In the morning of the second day of Rosh HaShana the Shabbos alarm rang early again waking me up for a Shacharit in the park of the natural history museum. The Minyan of Nava Tehila was gathering there and I was curious to check it out. I have been told many amazing things about this Minyan, so I gathered up my courage and went. I arrived at a canoped open space next to the building of the museum. The performers were already setting up their instruments. I have been told about the musical backing of the service. I was curious about a Rosh HaShana service with musical instruments. At Kallah, the Jewish Summercamp by BBYO in the US I already experienced prayer service with music and it has left me with a very positive memory (shout out to Eric Hunker and Happie Hoffman - check out their music!). The Shacarit service at Nava Tehila did not disappoint me - on the contrary! The prayers were very spiritual and the piyutim accomponied by music created a totally different kind of Tfilah and Kavanah for me. I don't remember the melodies - such things just stay in the moment. Maybe sometime you can catch me humming one of them and me not even knowing where I know it from ;)
After the Shacharit prayer I walked over to Sod Siach again. This time I knew that I wouldn't be disappointed, because my flatmate Gabriel was leading the Mussaf prayer. I had hurried not to miss the Shofar blowing, but I arrived just in the middle of the silent Mussaf prayer. I decided to pray my silent prayer parallel to the repitition of the Mussaf amida, which in retrospective was a very interesting and meaningful expereice, letting the singing of the Chazan elevate my prayer too. The shofar was sounded in a very clear cut sound by Aviva (I have forgotten her last name..). I have indeed never heard such a clear sound of the Shofar before. In German we say makellos. After services I went home again for kiddush lunch. On the way I was looking / hearing for other Minyanim which weren't as fast as ours to hear my missing shofar sounds to make it to 100. As I passed a school I could hear a very souldful niggun, sung by a fairly large group of chassidic men praying together in the shade of a school, collecting their Kavanah (intention, direction) for the Shofarot. I popped in and so completed the Mizwah (commandment) of the day to hear 100 sounds of the Shofar with a blessing!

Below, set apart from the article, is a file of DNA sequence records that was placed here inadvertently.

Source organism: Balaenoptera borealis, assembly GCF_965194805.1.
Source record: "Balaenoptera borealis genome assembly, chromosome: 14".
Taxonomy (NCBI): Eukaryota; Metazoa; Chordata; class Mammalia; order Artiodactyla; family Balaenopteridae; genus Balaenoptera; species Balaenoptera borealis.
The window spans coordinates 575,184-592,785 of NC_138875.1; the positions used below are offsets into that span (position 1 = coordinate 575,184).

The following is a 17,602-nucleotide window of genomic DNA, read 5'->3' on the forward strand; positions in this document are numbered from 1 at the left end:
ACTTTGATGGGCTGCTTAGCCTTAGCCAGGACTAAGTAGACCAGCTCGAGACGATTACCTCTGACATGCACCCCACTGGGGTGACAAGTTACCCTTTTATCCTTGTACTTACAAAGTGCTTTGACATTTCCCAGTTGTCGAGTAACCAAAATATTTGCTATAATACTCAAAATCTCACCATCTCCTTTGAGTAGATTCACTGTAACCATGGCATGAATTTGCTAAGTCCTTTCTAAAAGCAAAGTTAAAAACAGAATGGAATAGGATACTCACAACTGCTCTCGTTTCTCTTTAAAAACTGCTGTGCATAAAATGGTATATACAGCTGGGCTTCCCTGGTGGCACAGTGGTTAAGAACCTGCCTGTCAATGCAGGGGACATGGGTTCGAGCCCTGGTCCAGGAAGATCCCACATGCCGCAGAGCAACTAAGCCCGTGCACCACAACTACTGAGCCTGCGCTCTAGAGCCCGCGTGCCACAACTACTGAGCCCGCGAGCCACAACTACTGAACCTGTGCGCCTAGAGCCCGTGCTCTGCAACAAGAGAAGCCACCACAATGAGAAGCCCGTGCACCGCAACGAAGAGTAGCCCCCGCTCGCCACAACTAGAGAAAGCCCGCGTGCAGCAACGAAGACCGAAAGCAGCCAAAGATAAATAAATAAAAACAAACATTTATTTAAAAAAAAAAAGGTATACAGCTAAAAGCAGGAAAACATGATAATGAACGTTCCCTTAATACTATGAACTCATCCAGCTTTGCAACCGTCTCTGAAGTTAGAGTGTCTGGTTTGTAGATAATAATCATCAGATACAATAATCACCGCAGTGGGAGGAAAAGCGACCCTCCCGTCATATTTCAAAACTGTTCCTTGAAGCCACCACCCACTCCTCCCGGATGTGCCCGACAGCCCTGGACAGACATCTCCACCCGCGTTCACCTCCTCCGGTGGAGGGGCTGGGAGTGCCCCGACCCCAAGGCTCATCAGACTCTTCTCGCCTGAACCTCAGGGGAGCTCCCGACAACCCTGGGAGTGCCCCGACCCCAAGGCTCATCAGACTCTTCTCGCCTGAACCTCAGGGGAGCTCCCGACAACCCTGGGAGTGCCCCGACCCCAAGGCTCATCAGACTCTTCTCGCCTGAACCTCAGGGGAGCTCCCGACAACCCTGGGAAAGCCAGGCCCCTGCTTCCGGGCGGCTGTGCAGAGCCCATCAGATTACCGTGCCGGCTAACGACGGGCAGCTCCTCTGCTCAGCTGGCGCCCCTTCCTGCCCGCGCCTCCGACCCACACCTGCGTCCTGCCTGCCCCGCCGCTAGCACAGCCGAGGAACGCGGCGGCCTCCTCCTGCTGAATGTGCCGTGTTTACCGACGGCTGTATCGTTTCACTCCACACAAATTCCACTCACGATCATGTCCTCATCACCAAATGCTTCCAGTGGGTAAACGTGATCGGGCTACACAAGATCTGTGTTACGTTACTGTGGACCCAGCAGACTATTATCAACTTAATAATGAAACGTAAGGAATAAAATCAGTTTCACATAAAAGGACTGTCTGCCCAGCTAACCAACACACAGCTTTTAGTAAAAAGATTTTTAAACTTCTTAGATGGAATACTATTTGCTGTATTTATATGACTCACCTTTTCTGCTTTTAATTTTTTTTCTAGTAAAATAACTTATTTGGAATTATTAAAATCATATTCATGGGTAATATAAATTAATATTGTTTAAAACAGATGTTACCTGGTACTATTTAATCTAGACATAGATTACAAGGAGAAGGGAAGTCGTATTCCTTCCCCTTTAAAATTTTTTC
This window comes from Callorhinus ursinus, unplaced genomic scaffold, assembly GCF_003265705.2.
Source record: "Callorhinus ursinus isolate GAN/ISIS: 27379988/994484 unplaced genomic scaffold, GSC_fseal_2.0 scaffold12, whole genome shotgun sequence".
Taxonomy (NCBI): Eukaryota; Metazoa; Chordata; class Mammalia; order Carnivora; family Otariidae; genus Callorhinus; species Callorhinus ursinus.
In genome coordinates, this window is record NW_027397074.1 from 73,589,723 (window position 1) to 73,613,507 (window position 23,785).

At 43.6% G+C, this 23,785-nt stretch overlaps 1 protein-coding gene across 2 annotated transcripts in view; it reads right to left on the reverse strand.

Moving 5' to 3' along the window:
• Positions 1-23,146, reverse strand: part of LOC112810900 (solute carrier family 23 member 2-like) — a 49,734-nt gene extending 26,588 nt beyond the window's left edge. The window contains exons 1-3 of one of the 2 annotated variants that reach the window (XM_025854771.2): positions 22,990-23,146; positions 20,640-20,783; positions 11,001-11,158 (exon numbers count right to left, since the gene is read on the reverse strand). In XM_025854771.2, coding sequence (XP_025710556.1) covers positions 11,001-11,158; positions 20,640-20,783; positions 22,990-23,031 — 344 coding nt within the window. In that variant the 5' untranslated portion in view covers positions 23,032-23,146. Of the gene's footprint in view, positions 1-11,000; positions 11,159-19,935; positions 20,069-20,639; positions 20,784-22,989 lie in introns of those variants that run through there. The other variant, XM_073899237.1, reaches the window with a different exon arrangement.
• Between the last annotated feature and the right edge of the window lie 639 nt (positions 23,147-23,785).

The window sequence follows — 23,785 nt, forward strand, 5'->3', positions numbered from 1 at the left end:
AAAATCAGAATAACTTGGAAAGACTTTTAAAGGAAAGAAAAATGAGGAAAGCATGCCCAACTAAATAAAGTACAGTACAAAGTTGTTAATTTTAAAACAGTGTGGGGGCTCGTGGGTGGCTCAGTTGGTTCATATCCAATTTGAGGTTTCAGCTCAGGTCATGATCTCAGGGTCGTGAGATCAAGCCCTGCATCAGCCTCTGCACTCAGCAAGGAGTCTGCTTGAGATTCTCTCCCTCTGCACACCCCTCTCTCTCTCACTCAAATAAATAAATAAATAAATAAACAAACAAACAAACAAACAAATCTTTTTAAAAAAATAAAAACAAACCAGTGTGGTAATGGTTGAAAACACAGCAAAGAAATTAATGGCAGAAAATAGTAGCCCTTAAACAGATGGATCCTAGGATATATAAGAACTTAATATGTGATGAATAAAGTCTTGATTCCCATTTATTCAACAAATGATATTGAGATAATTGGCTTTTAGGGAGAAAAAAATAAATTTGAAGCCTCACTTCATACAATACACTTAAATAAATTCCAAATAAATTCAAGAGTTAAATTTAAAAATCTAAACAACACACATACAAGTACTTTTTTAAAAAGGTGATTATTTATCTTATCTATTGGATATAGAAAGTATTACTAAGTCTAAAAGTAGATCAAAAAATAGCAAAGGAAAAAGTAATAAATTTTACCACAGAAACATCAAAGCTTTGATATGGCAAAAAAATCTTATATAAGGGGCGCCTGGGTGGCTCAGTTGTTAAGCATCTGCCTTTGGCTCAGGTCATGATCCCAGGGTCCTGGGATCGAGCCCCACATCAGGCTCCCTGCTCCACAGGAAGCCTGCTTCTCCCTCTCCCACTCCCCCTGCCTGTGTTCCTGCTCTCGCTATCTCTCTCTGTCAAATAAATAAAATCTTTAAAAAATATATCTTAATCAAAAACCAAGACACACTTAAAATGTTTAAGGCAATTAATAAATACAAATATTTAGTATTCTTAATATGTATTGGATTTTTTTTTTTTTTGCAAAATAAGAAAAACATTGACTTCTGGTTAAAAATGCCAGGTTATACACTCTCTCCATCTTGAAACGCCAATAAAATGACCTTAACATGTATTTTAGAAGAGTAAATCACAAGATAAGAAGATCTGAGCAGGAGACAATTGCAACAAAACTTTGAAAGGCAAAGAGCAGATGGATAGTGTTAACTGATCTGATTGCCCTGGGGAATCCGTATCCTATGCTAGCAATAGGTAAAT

At home we warmed up the canelloni that I made just before Chag and for the short time available and the fact that it was my first time making canelloni they were better than I expected. After kiddush with my flatmates I continued reading in the Machzor and also looked into the Torah Tidbits magazine by OU Israel and the HaMizrachi magazine by the HaMizrachi movement that I picked up from the OU Israel center, just on Keren HaYessod a few blocks from my house. How lucky!
For the conclusion of the Holy Day(s) a friend from Germany, who also studies at Pardes and doesn't live far came to visit and we talked about current events in German Jewry and reminicined a little about the things we miss and don't miss.
On my way from Maariv in the Park with Chabad of Talbiyeh (where the Holy Day started for me) one of the guards guarding Bibi's office asked me if I could make Havdalah for her. So I took the kiddush cup and the rest of the wine and ended the Chag with a good deed to a total stranger! But we shall not forget, All of Israel are Brothers and Sisters as well as All of Israel are responsible for one another.
Gmar Chatima Tova to all of you loyal readers! Thanks for keeping up!
Also - disclaimer to all of you who didn't know: I don't subsribe to one specific shul (synagogue) but rather practice what many call "shul hopping" where you switch shuls every now and then for some change and alternation. For me being in Jersualem and having countless opportunities for this, I am taking all of them and will be hopping from shul to shul interdenominationally. You can be sure to hear all about it in this blog in the future IYH! 😀